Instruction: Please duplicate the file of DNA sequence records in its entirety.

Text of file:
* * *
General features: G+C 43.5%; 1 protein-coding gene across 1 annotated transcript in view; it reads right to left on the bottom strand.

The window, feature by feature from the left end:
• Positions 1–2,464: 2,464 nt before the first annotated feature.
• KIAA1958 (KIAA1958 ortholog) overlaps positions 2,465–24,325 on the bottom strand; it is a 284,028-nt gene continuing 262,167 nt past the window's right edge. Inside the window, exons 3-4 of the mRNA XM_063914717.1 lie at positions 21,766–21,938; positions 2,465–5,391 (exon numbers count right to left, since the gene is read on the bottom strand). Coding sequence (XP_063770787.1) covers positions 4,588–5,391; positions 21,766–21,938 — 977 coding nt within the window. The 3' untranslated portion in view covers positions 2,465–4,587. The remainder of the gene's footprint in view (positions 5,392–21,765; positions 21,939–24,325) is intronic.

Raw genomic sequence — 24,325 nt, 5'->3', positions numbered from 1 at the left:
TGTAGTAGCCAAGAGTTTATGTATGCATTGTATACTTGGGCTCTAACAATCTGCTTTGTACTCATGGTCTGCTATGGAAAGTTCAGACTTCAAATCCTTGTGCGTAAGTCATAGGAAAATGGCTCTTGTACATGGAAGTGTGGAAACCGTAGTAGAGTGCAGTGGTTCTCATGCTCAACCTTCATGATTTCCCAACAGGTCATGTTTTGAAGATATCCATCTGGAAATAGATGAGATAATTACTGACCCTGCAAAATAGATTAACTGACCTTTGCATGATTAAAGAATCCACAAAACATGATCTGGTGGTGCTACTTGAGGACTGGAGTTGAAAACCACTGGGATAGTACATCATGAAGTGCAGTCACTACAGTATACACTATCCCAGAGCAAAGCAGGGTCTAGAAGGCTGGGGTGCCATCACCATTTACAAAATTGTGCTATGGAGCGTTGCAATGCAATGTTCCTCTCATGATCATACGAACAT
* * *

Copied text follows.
General features: G+C 43.5%; 1 protein-coding gene across 1 annotated transcript in view; it reads right to left on the bottom strand.

The window, feature by feature from the left end:
• Positions 1–2,464: 2,464 nt before the first annotated feature.
• KIAA1958 (KIAA1958 ortholog) overlaps positions 2,465–24,325 on the bottom strand; it is a 284,028-nt gene continuing 262,167 nt past the window's right edge. Inside the window, exons 3-4 of the mRNA XM_063914717.1 lie at positions 21,766–21,938; positions 2,465–5,391 (exon numbers count right to left, since the gene is read on the bottom strand). Coding sequence (XP_063770787.1) covers positions 4,588–5,391; positions 21,766–21,938 — 977 coding nt within the window. The 3' untranslated portion in view covers positions 2,465–4,587. The remainder of the gene's footprint in view (positions 5,392–21,765; positions 21,939–24,325) is intronic.

Raw genomic sequence — 24,325 nt, 5'->3', positions numbered from 1 at the left:
TGTAGTAGCCAAGAGTTTATGTATGCATTGTATACTTGGGCTCTAACAATCTGCTTTGTACTCATGGTCTGCTATGGAAAGTTCAGACTTCAAATCCTTGTGCGTAAGTCATAGGAAAATGGCTCTTGTACATGGAAGTGTGGAAACCGTAGTAGAGTGCAGTGGTTCTCATGCTCAACCTTCATGATTTCCCAACAGGTCATGTTTTGAAGATATCCATCTGGAAATAGATGAGATAATTACTGACCCTGCAAAATAGATTAACTGACCTTTGCATGATTAAAGAATCCACAAAACATGATCTGGTGGTGCTACTTGAGGACTGGAGTTGAAAACCACTGGGATAGTACATCATGAAGTGCAGTCACTACAGTATACACTATCCCAGAGCAAAGCAGGGTCTAGAAGGCTGGGGTGCCATCACCATTTACAAAATTGTGCTATGGAGCGTTGCAATGCAATGTTCCTCTCATGATCATACGAACAT